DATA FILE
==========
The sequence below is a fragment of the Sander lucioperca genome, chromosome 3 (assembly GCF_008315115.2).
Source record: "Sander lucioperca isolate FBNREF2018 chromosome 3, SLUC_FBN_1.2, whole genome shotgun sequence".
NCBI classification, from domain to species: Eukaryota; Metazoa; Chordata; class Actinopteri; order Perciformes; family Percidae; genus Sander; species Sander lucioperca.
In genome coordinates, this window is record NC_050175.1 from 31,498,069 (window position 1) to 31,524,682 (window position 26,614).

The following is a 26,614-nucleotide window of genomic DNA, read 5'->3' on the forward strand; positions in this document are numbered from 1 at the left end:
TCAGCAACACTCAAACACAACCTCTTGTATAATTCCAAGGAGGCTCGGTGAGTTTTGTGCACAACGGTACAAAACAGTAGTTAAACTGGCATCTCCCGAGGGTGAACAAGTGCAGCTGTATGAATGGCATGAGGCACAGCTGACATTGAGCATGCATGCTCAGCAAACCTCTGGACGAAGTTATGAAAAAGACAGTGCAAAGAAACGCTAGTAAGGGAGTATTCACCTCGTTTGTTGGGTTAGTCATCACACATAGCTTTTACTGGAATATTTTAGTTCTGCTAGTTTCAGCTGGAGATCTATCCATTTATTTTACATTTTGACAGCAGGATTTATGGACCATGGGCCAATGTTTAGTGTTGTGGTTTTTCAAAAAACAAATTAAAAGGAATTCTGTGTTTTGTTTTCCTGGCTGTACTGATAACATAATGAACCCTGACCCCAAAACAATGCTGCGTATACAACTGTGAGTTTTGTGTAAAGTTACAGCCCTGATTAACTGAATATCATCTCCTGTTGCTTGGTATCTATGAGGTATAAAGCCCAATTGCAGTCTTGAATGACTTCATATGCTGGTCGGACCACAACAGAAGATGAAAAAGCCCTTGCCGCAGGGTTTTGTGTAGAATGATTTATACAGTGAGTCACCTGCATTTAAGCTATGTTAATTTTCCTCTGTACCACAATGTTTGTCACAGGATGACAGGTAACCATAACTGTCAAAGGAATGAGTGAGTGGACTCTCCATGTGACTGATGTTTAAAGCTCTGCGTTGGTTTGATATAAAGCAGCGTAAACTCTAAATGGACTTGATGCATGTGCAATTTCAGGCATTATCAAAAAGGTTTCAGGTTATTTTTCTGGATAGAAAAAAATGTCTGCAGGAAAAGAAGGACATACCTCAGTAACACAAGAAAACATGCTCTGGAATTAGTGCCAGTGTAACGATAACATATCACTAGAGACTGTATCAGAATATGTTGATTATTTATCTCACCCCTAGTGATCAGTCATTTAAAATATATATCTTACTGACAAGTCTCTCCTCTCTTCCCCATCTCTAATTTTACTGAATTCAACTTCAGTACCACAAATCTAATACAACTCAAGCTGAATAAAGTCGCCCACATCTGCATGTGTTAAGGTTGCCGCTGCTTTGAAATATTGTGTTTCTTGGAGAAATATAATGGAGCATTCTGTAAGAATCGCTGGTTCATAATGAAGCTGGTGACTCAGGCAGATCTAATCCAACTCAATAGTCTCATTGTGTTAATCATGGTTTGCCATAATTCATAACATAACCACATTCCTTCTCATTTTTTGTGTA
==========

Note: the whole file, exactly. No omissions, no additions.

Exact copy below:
The sequence below is a fragment of the Sander lucioperca genome, chromosome 3 (assembly GCF_008315115.2).
Source record: "Sander lucioperca isolate FBNREF2018 chromosome 3, SLUC_FBN_1.2, whole genome shotgun sequence".
NCBI classification, from domain to species: Eukaryota; Metazoa; Chordata; class Actinopteri; order Perciformes; family Percidae; genus Sander; species Sander lucioperca.
In genome coordinates, this window is record NC_050175.1 from 31,498,069 (window position 1) to 31,524,682 (window position 26,614).

The following is a 26,614-nucleotide window of genomic DNA, read 5'->3' on the forward strand; positions in this document are numbered from 1 at the left end:
TCAGCAACACTCAAACACAACCTCTTGTATAATTCCAAGGAGGCTCGGTGAGTTTTGTGCACAACGGTACAAAACAGTAGTTAAACTGGCATCTCCCGAGGGTGAACAAGTGCAGCTGTATGAATGGCATGAGGCACAGCTGACATTGAGCATGCATGCTCAGCAAACCTCTGGACGAAGTTATGAAAAAGACAGTGCAAAGAAACGCTAGTAAGGGAGTATTCACCTCGTTTGTTGGGTTAGTCATCACACATAGCTTTTACTGGAATATTTTAGTTCTGCTAGTTTCAGCTGGAGATCTATCCATTTATTTTACATTTTGACAGCAGGATTTATGGACCATGGGCCAATGTTTAGTGTTGTGGTTTTTCAAAAAACAAATTAAAAGGAATTCTGTGTTTTGTTTTCCTGGCTGTACTGATAACATAATGAACCCTGACCCCAAAACAATGCTGCGTATACAACTGTGAGTTTTGTGTAAAGTTACAGCCCTGATTAACTGAATATCATCTCCTGTTGCTTGGTATCTATGAGGTATAAAGCCCAATTGCAGTCTTGAATGACTTCATATGCTGGTCGGACCACAACAGAAGATGAAAAAGCCCTTGCCGCAGGGTTTTGTGTAGAATGATTTATACAGTGAGTCACCTGCATTTAAGCTATGTTAATTTTCCTCTGTACCACAATGTTTGTCACAGGATGACAGGTAACCATAACTGTCAAAGGAATGAGTGAGTGGACTCTCCATGTGACTGATGTTTAAAGCTCTGCGTTGGTTTGATATAAAGCAGCGTAAACTCTAAATGGACTTGATGCATGTGCAATTTCAGGCATTATCAAAAAGGTTTCAGGTTATTTTTCTGGATAGAAAAAAATGTCTGCAGGAAAAGAAGGACATACCTCAGTAACACAAGAAAACATGCTCTGGAATTAGTGCCAGTGTAACGATAACATATCACTAGAGACTGTATCAGAATATGTTGATTATTTATCTCACCCCTAGTGATCAGTCATTTAAAATATATATCTTACTGACAAGTCTCTCCTCTCTTCCCCATCTCTAATTTTACTGAATTCAACTTCAGTACCACAAATCTAATACAACTCAAGCTGAATAAAGTCGCCCACATCTGCATGTGTTAAGGTTGCCGCTGCTTTGAAATATTGTGTTTCTTGGAGAAATATAATGGAGCATTCTGTAAGAATCGCTGGTTCATAATGAAGCTGGTGACTCAGGCAGATCTAATCCAACTCAATAGTCTCATTGTGTTAATCATGGTTTGCCATAATTCATAACATAACCACATTCCTTCTCATTTTTTGTGTA